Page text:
“You might get the message my boy,” Mathaji said.


“You have to find out ways to surprise or engage your customers. If you want ideas from me, you have to pay,” she joked.

“Why hair dressers are keeping film magazines in their shops. Just to engage their customers who are waiting. Like that you will get ideas. Go and search.”

Categories: Retailing Tags: , ,


September 6, 2012 4 comments

Categories: Management Tags: ,

Retail Punchtantra- Chapter 6

September 6, 2012 1 comment

BadaBabu was rejuvenated. He got some tips to retain his employees. On the away back to store, he was thinking about ways to value them. So many wonderful words flooded to his mind. Thank you, Great, Wonderful, Excellent, Super, Beautiful….. He knew these words from his school days. But, he never used these words in his career.

When he reached the store, he saw Chota Babu finished all works his boss instructed before he left to meet Mathaji.

“Chota, you really did a wonderful job. Really I am lucky to get a colleague like you.” Chota was flabbergasted by the words of his boss. He thought Bada Babu lost his mental balance, because till that moment he was not appreciated by Bada Babu. But, he enjoyed that appreciation.

Chota Babu went to floor. His mind and face was full of bliss. He saw one of the CSAs was stacking stock. After spending some time to observe what he was doing, Chota started to praise that CSA. “Oh it’s really great.”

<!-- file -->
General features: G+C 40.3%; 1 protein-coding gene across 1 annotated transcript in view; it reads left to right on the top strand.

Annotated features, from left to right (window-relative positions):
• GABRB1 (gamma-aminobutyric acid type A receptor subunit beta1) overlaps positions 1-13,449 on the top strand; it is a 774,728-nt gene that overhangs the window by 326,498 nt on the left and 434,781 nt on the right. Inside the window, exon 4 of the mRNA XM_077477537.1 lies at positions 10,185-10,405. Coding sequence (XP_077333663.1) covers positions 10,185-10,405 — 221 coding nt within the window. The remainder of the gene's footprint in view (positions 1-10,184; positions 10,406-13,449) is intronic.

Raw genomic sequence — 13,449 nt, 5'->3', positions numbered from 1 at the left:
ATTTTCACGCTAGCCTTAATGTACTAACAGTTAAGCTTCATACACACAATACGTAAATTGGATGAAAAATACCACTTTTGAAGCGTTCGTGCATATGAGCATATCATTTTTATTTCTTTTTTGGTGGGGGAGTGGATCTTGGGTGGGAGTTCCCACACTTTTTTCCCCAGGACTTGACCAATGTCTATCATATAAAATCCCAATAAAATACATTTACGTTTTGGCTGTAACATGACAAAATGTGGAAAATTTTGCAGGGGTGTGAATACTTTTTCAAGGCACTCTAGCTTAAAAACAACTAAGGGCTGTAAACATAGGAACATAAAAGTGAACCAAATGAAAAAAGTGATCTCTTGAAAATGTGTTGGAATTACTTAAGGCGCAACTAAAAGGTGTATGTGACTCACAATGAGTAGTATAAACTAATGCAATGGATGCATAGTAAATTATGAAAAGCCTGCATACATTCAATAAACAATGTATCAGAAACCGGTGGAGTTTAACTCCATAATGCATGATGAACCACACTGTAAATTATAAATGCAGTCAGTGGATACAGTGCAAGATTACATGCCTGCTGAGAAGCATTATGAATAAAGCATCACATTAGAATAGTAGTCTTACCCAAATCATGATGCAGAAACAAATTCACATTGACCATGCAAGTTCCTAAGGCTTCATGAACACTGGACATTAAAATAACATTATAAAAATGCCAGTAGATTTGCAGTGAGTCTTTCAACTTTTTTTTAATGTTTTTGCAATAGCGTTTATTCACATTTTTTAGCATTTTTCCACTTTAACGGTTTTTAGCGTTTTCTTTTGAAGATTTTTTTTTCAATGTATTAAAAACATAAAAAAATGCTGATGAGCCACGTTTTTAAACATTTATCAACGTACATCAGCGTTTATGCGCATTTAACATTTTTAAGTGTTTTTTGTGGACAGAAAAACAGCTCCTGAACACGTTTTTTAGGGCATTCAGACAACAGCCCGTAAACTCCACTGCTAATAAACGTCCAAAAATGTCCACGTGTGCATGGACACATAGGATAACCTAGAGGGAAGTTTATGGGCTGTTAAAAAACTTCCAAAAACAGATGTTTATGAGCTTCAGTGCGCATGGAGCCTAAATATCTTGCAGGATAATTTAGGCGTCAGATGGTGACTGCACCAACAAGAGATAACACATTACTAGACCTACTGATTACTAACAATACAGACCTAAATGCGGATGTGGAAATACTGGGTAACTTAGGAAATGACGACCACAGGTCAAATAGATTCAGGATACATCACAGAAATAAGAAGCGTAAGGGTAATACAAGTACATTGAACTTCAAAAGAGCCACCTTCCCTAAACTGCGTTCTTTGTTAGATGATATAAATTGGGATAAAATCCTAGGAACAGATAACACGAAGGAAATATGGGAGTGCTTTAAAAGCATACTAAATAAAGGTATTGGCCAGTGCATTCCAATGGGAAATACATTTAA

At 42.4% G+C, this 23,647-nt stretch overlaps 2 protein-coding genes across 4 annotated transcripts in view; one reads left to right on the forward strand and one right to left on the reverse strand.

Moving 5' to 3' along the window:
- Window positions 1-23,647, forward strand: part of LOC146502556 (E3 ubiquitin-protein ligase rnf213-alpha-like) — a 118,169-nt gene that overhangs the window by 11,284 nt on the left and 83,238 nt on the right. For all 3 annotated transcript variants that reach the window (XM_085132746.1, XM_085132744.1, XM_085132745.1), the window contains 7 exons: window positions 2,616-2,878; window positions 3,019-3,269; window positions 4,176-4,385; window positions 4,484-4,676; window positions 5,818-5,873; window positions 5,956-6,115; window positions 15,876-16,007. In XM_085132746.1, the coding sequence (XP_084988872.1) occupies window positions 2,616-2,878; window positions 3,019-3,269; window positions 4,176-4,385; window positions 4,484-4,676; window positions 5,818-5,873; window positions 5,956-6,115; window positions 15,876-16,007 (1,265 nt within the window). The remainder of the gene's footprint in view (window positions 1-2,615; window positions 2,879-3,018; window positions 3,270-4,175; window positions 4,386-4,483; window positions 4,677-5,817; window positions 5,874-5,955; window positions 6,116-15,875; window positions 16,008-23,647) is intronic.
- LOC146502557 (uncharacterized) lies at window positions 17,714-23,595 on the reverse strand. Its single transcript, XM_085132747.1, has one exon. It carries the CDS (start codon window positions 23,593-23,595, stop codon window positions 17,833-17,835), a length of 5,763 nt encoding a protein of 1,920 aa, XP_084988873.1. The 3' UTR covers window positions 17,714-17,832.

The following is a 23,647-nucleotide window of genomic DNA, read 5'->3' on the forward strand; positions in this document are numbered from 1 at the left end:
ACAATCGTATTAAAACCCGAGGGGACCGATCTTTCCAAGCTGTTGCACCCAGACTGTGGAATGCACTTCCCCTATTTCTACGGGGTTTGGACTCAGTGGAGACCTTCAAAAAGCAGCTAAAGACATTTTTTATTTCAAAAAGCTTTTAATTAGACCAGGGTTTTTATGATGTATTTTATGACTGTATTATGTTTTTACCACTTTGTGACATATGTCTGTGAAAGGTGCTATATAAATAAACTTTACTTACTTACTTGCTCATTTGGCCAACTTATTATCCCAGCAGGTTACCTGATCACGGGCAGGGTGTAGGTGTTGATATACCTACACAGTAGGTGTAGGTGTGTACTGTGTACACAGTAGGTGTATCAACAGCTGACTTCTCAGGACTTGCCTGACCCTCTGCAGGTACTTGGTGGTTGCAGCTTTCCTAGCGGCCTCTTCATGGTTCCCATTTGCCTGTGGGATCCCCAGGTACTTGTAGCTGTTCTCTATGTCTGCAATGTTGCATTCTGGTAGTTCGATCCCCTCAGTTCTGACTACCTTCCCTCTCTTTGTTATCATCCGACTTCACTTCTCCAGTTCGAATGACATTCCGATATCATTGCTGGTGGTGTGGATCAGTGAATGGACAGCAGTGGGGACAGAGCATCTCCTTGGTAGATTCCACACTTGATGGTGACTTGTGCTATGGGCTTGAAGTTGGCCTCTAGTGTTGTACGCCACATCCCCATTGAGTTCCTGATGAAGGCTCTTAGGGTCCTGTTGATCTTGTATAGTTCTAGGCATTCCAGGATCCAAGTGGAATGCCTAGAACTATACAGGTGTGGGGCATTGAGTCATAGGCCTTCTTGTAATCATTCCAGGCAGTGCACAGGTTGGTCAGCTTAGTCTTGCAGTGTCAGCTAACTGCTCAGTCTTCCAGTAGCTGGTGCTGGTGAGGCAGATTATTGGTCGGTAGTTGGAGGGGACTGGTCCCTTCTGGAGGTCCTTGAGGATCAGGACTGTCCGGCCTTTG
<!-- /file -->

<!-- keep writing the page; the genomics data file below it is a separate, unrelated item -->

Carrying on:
There were only 3 CSAs in the store that day. Twice or thrice all of them were appreciated by Bada Babu and Chota Babu. While closing the store, everyone was happy, because they were appreciated. They all waited for next morning to shown up to store, perform well and to get appreciation again. Appreciation started doing wonders.

While walking to Gyan Restaurant, he evaluated their last week. It was their first ever week ever without any resignations or absconding.

Moreover, the current staff brought their friends and relatives to work with them. Now, they are fully staffed.

When he reached Gyan, Mathaji was sipping a cup of tea. She poured another cup of tea for him and asked about the events of last week. He narrated everything to her with great enthusiasm and confidence.

“So, you learnt to manage your people. Great! Now you are going to learn the way to lead your people.”

“Who is cleaning your store washroom when your housekeeping lady is on leave?” Mathaji quizzed.